I recently participated in a microaggressions workshop (that I was not required to do, but there was an expectation that I would). I understand the point of it, but as one of the few minorities in the room, it already felt awkward. But what I found particularly difficult is that we had to be paired up with someone and discuss the first time we became aware of racism. I turned to the friend I was sitting with, but she was paired up with someone else. So I had to pair up with a white lady I’d just met, and tell her a story I’d never told anyone. While she had her own story, the difference was I was the recipient of racism, whereas she had passively observed it. And for me, it happened at a young age, and it’s not something I told anyone or every really talked about. I found it more difficult than I realized, but had to act casual about it.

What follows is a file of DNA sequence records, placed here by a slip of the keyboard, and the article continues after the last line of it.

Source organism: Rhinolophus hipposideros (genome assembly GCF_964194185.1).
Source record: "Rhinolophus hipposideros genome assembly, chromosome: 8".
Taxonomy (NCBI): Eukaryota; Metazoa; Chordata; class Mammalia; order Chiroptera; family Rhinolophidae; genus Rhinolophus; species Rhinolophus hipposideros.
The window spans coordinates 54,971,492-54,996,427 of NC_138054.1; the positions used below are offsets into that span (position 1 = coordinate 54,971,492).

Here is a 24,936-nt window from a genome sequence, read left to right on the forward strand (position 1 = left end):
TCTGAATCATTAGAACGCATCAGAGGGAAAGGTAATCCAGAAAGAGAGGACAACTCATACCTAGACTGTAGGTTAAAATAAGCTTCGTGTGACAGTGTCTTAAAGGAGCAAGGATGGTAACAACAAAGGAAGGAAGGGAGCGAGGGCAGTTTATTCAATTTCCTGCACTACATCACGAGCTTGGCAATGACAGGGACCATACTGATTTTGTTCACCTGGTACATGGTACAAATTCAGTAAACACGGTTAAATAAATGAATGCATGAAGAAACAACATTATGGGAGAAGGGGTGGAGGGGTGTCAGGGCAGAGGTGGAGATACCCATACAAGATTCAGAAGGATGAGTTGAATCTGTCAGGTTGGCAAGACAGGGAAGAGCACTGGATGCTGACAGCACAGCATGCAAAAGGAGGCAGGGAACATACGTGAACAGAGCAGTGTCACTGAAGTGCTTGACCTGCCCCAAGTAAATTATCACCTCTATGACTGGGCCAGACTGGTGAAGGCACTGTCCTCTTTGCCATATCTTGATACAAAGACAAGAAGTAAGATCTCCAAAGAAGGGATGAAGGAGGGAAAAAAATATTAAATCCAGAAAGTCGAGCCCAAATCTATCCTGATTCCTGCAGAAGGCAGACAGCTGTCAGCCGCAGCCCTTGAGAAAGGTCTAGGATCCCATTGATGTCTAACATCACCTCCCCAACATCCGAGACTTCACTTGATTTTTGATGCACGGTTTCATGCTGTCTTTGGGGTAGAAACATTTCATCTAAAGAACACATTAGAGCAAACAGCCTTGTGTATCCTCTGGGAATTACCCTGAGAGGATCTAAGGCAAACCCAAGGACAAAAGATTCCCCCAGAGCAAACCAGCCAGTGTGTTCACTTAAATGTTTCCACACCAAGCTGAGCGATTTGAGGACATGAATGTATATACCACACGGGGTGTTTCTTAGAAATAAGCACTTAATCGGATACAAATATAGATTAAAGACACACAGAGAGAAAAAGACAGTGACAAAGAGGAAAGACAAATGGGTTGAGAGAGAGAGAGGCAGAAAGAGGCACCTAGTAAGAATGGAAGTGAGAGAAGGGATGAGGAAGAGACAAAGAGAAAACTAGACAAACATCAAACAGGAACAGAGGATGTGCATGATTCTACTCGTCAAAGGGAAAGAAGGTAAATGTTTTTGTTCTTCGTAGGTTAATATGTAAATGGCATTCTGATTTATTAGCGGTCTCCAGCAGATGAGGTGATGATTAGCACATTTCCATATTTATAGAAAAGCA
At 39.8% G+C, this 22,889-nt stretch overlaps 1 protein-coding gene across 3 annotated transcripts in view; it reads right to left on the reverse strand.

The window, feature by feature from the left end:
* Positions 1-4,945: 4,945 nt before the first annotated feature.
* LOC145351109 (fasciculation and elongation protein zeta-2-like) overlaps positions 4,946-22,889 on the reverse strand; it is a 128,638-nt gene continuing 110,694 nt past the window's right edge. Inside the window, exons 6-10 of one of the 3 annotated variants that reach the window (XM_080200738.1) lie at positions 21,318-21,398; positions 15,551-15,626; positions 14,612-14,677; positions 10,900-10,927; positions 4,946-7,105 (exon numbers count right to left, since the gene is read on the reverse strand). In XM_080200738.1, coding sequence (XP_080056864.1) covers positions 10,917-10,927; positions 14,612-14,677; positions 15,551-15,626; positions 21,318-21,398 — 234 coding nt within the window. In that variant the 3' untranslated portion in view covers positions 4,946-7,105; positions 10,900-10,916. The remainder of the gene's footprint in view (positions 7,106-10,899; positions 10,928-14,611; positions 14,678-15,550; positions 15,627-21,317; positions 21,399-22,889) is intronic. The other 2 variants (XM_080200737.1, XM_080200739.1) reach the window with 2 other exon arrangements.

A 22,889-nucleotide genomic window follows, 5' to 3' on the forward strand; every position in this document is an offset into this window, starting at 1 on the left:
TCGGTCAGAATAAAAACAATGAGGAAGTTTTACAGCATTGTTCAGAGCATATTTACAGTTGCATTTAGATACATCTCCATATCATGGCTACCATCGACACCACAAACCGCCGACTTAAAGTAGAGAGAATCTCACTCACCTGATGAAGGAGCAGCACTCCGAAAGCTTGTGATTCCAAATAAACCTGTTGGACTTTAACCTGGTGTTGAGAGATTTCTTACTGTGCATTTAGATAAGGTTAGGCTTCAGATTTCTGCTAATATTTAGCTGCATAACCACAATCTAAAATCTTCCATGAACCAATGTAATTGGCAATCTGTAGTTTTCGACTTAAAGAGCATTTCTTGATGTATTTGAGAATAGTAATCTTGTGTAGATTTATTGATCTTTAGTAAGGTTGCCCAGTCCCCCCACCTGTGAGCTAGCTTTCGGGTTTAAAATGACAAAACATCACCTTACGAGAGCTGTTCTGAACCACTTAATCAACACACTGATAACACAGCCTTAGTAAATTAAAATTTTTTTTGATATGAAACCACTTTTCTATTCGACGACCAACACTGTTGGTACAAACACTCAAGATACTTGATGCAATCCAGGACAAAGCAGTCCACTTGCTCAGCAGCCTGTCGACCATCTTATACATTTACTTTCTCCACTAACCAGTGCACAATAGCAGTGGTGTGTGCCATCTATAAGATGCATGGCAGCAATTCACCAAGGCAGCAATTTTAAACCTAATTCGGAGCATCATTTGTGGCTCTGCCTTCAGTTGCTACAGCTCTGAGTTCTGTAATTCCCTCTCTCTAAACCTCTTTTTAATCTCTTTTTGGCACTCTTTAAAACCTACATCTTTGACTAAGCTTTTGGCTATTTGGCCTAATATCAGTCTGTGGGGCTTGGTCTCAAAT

It was upsetting. And then after the training, I was pressed into a discussion where everyone is like, wasn’t that great?! And I’d really like to be like “hey, that was a shitty experience for me”... but I knew that’s not what anyone wanted to hear. And I know if I did say something, I’d have to explain why, and then deal with the fake over-concerned expressions of “empathy.”

I think that these training have value for white people who want to do better... but is there a way to do this without increasing the burden on the minorities in the room?